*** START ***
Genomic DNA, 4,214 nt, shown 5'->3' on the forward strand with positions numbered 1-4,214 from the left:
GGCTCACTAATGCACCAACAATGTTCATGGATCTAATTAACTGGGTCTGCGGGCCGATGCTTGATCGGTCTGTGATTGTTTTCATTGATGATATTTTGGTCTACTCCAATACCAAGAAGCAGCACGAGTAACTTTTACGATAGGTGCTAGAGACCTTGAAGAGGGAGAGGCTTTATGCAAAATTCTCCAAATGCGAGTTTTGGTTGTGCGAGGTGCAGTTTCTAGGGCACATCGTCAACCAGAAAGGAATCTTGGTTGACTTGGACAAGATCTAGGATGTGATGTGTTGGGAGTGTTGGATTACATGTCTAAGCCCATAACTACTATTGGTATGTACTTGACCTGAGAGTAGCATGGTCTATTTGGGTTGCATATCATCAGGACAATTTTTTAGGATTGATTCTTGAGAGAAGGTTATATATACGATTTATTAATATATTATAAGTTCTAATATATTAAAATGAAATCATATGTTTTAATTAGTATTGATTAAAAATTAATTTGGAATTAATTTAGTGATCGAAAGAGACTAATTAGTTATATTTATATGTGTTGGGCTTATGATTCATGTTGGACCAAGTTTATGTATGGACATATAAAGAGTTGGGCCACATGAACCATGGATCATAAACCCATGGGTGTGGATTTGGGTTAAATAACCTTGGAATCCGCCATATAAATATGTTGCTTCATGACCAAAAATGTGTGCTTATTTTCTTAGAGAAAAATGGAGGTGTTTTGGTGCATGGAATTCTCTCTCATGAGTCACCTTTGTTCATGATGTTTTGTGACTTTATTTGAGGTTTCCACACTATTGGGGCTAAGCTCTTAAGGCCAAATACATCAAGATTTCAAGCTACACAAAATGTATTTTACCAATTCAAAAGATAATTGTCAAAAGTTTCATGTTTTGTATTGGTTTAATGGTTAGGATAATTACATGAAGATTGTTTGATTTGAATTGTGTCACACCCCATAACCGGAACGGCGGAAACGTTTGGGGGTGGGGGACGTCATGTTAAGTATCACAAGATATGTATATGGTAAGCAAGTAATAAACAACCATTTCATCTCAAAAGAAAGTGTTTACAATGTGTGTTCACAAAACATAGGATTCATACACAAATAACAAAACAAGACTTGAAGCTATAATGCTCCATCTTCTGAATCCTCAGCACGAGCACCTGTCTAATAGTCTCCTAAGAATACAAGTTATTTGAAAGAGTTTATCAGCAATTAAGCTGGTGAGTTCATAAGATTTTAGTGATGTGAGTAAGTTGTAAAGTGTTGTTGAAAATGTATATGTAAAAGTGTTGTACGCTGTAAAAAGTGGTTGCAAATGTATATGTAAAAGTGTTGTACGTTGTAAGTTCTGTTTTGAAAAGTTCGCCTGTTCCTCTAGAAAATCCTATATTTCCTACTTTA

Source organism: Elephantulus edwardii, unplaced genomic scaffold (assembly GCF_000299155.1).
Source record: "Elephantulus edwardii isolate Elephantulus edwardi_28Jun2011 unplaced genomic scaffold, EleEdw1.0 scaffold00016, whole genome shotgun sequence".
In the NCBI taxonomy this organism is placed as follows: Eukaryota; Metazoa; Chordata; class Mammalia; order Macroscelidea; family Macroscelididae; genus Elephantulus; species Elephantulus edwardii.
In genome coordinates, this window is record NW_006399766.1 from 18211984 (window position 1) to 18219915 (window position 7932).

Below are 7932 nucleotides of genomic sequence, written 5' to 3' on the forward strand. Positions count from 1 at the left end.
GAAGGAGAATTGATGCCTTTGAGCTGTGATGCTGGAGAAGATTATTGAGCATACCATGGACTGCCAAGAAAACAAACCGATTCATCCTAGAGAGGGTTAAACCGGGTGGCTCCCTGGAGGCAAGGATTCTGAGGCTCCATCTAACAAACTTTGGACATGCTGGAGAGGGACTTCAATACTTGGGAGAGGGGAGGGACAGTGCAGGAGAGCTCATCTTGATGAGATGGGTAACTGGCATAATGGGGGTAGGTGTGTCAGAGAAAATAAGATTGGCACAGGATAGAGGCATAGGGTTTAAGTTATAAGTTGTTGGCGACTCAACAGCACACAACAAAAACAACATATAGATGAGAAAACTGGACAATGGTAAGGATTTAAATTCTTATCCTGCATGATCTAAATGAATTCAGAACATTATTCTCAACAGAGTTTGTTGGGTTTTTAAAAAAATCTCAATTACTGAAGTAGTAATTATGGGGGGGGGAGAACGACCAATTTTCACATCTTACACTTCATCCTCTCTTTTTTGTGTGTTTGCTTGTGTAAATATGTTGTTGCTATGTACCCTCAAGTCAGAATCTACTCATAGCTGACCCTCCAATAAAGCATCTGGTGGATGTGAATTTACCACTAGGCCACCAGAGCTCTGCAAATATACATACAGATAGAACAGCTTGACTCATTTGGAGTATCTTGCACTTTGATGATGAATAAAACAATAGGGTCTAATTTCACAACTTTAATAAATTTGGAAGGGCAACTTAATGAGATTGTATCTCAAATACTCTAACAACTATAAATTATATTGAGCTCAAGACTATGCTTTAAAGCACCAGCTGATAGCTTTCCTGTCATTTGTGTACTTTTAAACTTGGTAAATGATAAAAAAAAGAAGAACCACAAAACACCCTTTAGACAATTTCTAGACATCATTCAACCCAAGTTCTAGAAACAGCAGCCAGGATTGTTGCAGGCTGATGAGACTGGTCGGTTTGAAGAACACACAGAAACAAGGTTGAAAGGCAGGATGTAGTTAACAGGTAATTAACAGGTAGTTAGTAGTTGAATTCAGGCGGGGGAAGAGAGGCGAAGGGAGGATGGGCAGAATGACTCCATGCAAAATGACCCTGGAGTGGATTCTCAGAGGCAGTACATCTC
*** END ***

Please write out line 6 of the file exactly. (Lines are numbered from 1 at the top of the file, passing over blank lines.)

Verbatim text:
In genome coordinates, this window is record NW_006399766.1 from 18211984 (window position 1) to 18219915 (window position 7932).